The way we see it, and as other Airbnb hosts have found, wrapping cleaning costs into the base price comes out in the wash over time, as long as you have some longer-term stays mixed in with the one-nighters. And it's a much better experience for the guest not to get hit with sticker shock on the "final cost" screen, which is already eye-popping when service fees and taxes are added on.

(I will say, this may only ring true for smaller units. If you're renting a huge home, cleaning costs are going to be higher just because it takes longer to clean. But I still don't think the full cost should be passed onto guests as a separate fee.)

As for check-out chores—asking guests to do things like start laundry, sweep the floor, take out the trash, etc.—those have never made sense to us. Hosts should have enough switch-out linens that laundry doesn't have to be started prior to checking out, and none of those chores save enough time for the cleaning people to make it worth asking guests to do it. I can see taking out trash if there wasn't going to be another guest for a while, but usually you'd want to clean right away after a stay anyway just in case it does get booked last minute.

The only thing we ask guests to do is to start the dishwasher if they have dirty dishes (as a guest, I've never found that an unreasonable request), lock the door and have a safe trip home. Don't need to pull the sheets. Don't need to take out any garbage or recycling. Those things don't take that long, but that's just as much a reason not to ask guests to do it. Annoying your guests by asking them to do something extra isn't worth the tiny bit of time it might save the cleaning people.

And you know what? This approach works really well. Approximately 95% of guests leave the apartments clean and tidy anyway. In seven years, I can count on one hand how many problems we've had with guests leaving a mess. That's been a pleasant surprise, but I think part of the reason is that guest are simply reciprocating the respect and consideration we show them by not making them pay extra fees or do chores on their way out.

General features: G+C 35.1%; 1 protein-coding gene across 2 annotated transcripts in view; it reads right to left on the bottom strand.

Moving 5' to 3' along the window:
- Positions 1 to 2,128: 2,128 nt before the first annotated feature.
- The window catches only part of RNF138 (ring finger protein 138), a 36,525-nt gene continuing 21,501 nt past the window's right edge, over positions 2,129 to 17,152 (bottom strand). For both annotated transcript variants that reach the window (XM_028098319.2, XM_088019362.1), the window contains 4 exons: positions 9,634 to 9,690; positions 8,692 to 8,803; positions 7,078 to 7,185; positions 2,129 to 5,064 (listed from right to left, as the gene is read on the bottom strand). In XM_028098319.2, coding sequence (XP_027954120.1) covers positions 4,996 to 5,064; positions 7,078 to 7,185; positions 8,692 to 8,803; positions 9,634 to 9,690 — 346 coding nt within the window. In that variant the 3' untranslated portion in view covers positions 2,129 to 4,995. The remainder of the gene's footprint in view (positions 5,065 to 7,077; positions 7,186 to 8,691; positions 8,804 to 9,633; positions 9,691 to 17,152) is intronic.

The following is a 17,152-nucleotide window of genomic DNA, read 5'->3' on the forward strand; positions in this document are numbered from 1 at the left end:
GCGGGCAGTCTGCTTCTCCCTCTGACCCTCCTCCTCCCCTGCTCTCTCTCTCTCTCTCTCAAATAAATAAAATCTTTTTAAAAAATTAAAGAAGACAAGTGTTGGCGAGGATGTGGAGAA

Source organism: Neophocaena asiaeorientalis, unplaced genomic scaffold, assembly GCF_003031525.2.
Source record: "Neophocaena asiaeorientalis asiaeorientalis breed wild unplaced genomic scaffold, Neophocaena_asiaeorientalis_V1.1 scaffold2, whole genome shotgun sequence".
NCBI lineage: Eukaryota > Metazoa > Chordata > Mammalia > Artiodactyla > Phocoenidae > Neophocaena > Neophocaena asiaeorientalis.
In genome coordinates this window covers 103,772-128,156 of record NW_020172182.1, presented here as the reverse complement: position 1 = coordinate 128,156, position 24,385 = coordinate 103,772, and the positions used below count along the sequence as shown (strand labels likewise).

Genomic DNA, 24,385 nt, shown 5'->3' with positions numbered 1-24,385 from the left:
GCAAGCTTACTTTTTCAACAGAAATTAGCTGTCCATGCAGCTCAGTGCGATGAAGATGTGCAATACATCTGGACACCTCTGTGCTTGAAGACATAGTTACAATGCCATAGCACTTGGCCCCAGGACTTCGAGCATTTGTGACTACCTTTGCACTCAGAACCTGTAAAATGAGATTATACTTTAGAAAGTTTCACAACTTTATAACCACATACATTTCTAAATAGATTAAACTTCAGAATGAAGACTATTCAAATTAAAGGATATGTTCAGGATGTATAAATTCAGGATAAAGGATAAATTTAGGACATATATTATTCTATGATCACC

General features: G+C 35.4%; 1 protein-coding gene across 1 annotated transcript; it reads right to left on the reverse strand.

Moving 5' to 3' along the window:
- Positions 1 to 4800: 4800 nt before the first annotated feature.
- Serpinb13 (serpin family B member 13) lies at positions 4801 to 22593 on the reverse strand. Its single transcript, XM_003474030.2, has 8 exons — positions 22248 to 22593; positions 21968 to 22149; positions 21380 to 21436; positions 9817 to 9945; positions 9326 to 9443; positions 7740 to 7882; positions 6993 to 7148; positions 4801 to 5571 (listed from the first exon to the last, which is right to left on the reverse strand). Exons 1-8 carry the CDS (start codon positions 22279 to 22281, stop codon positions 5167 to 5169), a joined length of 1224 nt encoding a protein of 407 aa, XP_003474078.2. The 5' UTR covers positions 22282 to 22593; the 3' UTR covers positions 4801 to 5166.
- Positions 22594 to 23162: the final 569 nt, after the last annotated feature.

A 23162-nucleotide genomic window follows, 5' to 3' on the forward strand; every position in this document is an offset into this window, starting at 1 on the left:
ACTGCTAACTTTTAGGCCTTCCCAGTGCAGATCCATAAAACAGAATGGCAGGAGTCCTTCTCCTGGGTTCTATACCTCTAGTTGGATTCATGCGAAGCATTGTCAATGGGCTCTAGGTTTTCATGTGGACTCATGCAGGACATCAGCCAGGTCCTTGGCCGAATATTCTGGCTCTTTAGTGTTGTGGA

To be fair, it probably also helps that we aren't some big real estate tycoon buying up a bunch of apartments and turning them into short-term rentals run by impersonal management companies. People's complaints about how short-term rentals impact local housing economies are legitimate. We're more aligned with the original "sharing economy" model, renting out our home to guests who come through town. And in a small college town with a large university, there often aren't enough hotel rooms during busy weekends anyway, so it's been a bit of a win-win.

I think being right next door, having personal communication with our guests (but also leaving them their privacy), and not charging or asking anything extra of them makes them want to be respectful guests. From our perspective, both as guests and hosts, cleaning fees and check-out chores simply aren't worth it.

Pop Culture

Airbnb host finds unexpected benefits from not charging guests a cleaning fee

Host Rachel Boice went for a more "honest" approach with her listings—and saw major perks because of it.


Many frustrated Airbnb customers have complained that the separate cleaning fee is a nuisance.

Airbnb defines its notorious cleaning fee as a “one-time charge” set by the host that helps them arrange anything from carpet shampoo to replenishing supplies to hiring an outside cleaning service—all in the name of ensuring guests have a “clean and tidy space.”